The dramatic three-day rescue of a youth soccer team from a flooded cave in Thailand almost ended in tragedy Tuesday after the main pump reportedly malfunctioned, sending water into the caverns as the remaining rescuers were still trying to get out.
The final four boys and their soccer coach had just gotten out of the cave after the 18-day ordeal just hours before the pump failed as a medic and three Thai navy SEAL divers were making their way out, a U.S. military official who was part of the rescue effort told CBS News.
Maj. Charles Hodges, the U.S. mission commander for the 353rd Special Operations unit for the Air Force, told "CBS This Morning" as three of the SEALS made their way into chamber three of the cave they were told the pumps shut off for an "unknown reason," and that the water levels suddenly started rising. Hodges said that would have cut access off to chambers two, one, and eventually access to get out of the cave.
"That's an abort criteria for our guys and so when that water level started rising everybody started grabbing their kit and they were ready to get out," Hodges told CBS News. "Thankfully, that last SEAL popped up at the last moment and everyone was able to get out of chamber three safely and make their way out and mission complete. It was a really exciting ending to an awesome mission."
The scramble for crews to clear out of the cave as water levels rose was quite dramatic, as dozens of military personnel and civilians began abandoning the cave, leaving behind hundreds of air tanks that were used in the rescue, Thai military sources involved in the operation told ABC News.
Hodges said Tuesday that the startling ending to the rescue of the boys was just one of many tense moments during the operation to save the team.
"Even though the odds seemed impossible, what I've always been taught is to take risk and be bold when the situation calls for it and this situation absolutely did," he told CBS.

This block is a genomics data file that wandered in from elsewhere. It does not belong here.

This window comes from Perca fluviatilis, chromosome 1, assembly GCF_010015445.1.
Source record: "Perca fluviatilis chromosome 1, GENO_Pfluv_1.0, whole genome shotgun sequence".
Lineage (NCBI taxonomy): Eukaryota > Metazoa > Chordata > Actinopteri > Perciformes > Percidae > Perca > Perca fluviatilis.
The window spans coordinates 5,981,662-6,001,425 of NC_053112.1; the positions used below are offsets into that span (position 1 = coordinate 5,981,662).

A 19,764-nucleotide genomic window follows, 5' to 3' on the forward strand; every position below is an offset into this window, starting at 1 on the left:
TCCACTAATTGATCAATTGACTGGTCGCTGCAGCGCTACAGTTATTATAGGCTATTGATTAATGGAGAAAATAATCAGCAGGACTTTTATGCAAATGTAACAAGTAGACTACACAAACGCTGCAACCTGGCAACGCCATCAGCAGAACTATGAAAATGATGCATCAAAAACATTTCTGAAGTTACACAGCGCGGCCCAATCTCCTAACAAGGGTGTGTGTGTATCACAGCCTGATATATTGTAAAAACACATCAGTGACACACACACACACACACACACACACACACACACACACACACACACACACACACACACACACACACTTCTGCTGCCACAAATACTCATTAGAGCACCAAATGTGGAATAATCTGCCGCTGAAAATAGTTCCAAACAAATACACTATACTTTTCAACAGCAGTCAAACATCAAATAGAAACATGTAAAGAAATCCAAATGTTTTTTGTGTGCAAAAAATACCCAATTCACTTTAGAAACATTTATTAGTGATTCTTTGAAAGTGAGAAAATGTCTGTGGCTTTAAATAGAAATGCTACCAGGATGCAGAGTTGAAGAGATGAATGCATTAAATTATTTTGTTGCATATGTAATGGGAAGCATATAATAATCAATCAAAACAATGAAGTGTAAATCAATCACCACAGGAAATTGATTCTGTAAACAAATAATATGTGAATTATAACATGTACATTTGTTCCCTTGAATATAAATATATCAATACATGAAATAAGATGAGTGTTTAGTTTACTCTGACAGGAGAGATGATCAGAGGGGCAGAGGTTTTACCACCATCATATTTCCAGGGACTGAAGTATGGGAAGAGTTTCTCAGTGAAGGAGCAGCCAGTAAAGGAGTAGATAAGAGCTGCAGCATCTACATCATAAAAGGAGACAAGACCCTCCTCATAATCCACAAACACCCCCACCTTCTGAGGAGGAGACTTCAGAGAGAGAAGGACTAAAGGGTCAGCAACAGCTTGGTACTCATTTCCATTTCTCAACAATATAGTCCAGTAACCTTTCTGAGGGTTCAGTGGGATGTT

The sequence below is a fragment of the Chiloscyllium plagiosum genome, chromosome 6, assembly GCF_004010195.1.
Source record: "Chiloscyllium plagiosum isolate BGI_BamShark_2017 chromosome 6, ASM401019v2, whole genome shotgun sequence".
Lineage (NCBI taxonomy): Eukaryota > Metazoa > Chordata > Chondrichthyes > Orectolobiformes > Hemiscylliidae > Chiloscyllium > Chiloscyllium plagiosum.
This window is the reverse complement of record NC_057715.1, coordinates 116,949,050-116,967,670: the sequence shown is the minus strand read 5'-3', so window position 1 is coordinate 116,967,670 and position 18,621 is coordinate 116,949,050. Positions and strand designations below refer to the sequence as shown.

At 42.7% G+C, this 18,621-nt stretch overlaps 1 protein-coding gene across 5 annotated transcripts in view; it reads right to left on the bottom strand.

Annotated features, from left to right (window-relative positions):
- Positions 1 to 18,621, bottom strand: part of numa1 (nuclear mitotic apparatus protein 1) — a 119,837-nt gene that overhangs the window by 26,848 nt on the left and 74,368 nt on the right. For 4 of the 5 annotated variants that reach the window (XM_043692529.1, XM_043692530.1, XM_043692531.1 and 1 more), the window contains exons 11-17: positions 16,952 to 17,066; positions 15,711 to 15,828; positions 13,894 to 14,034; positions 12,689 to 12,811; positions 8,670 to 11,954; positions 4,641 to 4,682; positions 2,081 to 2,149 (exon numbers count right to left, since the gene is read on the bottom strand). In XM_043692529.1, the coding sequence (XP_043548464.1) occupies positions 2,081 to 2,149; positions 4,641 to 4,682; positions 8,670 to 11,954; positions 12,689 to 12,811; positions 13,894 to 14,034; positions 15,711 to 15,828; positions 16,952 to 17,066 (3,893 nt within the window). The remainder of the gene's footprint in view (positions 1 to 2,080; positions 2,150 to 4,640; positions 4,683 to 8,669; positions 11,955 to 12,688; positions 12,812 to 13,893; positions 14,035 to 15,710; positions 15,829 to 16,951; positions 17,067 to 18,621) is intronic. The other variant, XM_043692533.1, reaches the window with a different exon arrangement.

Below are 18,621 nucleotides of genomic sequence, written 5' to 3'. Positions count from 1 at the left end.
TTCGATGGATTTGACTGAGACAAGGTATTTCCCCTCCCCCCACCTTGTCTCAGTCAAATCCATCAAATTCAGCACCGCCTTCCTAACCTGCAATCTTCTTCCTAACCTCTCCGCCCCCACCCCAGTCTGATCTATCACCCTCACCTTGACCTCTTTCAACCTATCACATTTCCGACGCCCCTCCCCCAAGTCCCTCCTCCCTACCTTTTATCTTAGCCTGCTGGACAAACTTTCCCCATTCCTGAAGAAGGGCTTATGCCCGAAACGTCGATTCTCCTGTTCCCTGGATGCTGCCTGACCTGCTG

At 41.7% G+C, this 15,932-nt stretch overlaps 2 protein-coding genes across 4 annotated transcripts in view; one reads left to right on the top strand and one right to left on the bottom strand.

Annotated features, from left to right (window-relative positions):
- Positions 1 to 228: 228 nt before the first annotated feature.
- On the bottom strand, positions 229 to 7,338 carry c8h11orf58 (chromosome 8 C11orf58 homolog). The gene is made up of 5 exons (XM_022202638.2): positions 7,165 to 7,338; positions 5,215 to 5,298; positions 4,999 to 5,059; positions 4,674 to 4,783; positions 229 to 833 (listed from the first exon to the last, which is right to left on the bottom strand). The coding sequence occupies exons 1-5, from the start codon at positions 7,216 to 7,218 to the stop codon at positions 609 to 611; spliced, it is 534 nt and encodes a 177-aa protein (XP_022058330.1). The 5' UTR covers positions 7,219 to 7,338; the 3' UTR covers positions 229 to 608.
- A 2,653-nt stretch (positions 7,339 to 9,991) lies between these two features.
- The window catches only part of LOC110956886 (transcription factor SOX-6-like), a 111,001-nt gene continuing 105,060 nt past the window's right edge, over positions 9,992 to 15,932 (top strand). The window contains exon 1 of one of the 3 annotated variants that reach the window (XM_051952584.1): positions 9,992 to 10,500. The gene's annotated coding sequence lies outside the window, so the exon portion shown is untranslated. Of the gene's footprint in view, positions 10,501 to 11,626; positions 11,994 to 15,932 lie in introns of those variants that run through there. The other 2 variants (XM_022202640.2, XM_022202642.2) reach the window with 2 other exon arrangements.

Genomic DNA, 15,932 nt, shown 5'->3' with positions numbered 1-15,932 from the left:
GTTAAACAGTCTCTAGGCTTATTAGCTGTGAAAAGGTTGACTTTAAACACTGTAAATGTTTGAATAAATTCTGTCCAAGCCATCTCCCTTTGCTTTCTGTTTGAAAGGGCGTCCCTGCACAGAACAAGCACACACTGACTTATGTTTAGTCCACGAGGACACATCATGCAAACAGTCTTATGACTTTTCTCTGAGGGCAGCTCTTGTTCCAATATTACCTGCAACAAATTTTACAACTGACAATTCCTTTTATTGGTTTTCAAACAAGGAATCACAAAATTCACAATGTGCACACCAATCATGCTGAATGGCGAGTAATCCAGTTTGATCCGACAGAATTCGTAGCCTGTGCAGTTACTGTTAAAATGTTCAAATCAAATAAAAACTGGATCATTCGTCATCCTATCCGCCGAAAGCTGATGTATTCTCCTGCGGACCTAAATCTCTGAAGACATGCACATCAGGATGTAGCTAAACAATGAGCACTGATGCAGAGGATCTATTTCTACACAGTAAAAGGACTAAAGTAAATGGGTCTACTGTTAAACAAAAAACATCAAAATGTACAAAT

The disclosure of the late risk in the rescue of the team came as health officials released more details on Wednesday about how the group survived during the ordeal.
Thongchai Lertwilairatanapong, a public health inspector, said the 12 boys and coach "took care of themselves well in the cave" and survived by drinking water dripping into their refuge.
The first group of four boys rescued Sunday can now eat solid food and walk around, and the two who have a lung infection are getting better with medicine. The second group of boys rescued on Monday are eating soft food, and some of them have a high white blood cell count, indicating an infection.
The Thai hospital where the 12 boys and their soccer coach are recuperating after being rescued from a flooded cave released video showing them in their hospital beds, smiling and chatting with nurses. The video shows the boys in an isolation ward in beds with crisp white sheets and wearing green surgical masks.
Chaiwetch Thanapaisal, director of Chiang Rai Prachanukroh Hospital, said during a news conference that "everyone is strong in mind and heart," according to the Associated Press.
Earlier in the day, Thongchai said one member of the final group of four boys and the coach who arrived at the hospital Tuesday evening had a slight lung infection. The average weight loss was 4.4 pounds for those with known information, Thongchai added
"To not receive food, we can still survive for many months -- but what's necessary is water, which the cave has, and around this time there's a lot in the cave, and they chose clean water to drink," he said.
Doctors are still monitoring the boys for certain rare diseases linked to soil, water and animals, but said they are all "lively." Doctors added they think the group is in good shape physically and mentally because of the medical care they received from the SEALS while they were with them in the cave.
Parents of the first group of boys can be in the same room with them, but need to stay several feet away and wear sterilized suits. The parents of the second group of boys may be able to go inside their hospital rooms today, officials added.
On Wednesday, Thailand's Prime Minister Prayuth Chan-ocha thanked people involved in the rescue.
In a nationally televised address, Prayuth said that the government's efforts, the assistance of people in Thailand and abroad, and the outpouring of moral support made the mission a success. He also acknowledged the loss of a former navy SEAL, Saman Kunan, who died last week while replenishing air tanks inside the cave.
"His honor, sacrifice and legacy will forever be in our hearts," Prayuth said.
Fox News' Jeff Paul and Melissa Chrise in Chiang Rai, Thailand, and The Associated Press contributed to this report.